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Hate the Sin — and the Sinner

An incredibly popular religious slogan declares, “Hate the sin but love the sinner”. This of course must assume that “God hates the sin but not the sinner”. Properly understood, these are true statements. But the “slogan machine” of our modern society has run farther than the Bible, I believe. It may be uncomfortable to a lot of people, but the Bible names sinners that God is said to hate.

For example, Psalm 11:5 says, “The Lord tests the righteous, But the wicked and the one who loves violence His soul hates.” Furthermore, the last two things that God is said to hate in Proverbs 6:16-19 are “A false witness who speaks lies, And one who sows discord among brethren”. Note that the text does not merely say God hates “false WITNESSING” but that God hates “a false WITNESS”. Nor does it say God merely hates “sowing discord” but God hates “ONE who sows discord”.

Thus there must be a sense in which God not only hates the sin, but also hates the sinner. A sinner and his sin don’t exist independently of the other. Sin is the work of a sinner. When we “mark” a sinner (Romans 16:17), we do more than take note of his sin; we mark HIM. When the church at Corinth was told by the apostle to deal with the fornication among them (1 Corinthians 5:4-5), the only way to remove the “leaven” from among them was to put away “the evil PERSON” (vv. 6, 13).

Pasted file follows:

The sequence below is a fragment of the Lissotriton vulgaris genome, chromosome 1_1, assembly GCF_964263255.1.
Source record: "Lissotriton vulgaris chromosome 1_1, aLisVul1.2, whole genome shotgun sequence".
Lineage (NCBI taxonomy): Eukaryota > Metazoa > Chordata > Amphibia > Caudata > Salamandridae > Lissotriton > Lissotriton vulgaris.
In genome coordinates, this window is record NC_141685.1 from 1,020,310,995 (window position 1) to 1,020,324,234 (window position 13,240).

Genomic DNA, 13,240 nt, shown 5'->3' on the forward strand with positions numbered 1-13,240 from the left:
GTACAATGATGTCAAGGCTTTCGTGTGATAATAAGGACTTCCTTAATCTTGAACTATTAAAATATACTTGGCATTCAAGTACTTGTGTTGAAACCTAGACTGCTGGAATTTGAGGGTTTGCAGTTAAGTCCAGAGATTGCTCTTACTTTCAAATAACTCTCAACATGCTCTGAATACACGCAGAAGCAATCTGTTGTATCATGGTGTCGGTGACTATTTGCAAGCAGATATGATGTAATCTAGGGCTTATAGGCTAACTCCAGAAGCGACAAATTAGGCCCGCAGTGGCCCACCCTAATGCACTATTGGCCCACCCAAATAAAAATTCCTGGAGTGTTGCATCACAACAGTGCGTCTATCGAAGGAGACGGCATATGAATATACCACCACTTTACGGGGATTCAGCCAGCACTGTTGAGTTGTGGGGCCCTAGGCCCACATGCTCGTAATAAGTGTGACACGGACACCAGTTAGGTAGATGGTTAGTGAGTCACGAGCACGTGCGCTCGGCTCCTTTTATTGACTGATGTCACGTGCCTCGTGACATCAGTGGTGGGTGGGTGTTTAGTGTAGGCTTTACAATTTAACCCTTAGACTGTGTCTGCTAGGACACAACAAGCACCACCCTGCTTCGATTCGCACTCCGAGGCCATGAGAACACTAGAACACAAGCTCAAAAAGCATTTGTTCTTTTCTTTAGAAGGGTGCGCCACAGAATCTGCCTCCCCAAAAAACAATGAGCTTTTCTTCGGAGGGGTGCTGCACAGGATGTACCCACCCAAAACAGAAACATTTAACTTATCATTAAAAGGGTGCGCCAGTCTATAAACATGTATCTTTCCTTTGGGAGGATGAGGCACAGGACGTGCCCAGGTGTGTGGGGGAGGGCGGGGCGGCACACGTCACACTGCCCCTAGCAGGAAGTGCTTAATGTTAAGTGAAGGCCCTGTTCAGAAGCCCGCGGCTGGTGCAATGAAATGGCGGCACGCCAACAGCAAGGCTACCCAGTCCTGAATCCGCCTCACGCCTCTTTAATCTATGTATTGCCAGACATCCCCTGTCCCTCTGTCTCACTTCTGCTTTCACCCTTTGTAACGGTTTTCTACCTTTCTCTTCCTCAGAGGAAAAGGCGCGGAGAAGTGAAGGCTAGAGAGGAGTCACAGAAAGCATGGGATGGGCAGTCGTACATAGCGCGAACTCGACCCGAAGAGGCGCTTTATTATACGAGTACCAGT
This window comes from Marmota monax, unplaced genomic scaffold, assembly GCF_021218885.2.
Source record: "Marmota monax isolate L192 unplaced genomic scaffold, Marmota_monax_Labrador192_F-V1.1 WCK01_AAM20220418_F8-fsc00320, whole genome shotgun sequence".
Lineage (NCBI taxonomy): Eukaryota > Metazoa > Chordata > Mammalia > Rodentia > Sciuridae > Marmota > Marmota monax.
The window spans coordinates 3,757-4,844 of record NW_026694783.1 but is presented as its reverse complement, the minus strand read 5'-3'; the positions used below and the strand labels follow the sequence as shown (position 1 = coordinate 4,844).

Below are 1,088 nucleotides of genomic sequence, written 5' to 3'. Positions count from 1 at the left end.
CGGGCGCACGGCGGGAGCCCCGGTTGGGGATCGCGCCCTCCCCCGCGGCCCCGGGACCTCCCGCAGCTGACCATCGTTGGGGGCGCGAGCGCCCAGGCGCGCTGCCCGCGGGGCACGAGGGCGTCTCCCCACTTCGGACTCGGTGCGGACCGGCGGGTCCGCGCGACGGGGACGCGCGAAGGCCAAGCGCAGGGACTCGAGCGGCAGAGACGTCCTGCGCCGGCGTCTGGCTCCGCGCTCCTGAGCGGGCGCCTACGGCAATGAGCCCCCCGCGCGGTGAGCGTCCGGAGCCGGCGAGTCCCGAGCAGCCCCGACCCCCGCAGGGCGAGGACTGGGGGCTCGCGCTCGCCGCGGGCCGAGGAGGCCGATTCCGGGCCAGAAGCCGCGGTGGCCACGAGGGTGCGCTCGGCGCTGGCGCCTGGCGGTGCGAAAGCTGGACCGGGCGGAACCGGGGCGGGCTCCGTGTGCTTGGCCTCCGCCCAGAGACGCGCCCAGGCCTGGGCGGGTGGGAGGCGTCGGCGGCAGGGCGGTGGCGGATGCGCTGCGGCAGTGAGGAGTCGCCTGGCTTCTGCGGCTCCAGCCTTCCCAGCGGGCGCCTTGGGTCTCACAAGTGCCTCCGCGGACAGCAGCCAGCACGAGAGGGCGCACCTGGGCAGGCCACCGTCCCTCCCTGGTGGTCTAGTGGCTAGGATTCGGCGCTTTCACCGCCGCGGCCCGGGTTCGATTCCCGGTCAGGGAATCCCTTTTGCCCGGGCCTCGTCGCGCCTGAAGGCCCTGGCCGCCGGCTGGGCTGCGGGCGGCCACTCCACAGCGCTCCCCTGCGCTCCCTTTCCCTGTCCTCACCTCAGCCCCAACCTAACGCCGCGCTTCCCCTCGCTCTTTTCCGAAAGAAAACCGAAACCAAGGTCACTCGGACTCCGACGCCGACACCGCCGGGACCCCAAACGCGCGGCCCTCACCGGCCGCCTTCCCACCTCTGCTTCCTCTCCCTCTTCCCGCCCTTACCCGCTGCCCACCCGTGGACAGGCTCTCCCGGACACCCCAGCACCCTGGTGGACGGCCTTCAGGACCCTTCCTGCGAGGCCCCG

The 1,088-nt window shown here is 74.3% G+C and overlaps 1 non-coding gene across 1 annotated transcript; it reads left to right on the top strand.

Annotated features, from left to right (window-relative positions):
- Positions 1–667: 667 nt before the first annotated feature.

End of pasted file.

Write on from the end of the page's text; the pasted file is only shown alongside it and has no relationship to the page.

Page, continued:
In all our efforts to distinguish between the sinner and his sin, why should we be afraid to use Bible language? Biblical writers clearly say in some cases that God hates certain sinners. They didn’t seem to feel the need to add voluminous explanations of the nuances between loving the sinner and hating the sin. They seemed to have assumed that their readers would know the difference.

People — even God’s enemies — may understand that God loves everyone and wants all men to be saved (1 Timothy 2:4). People may also understand that we are to be like God in this (cp. Matthew 5:43-48). When we tell a sinner that “God loves you”, it might be good tell him that God doesn’t love him as a sinner. And that while God loves him enough to save him from his sins, He doesn’t love him enough to save him in his sins — as a sinner. Every person has to seek and receive forgiveness through repentance and the blood of Christ.

Kyle Campbell

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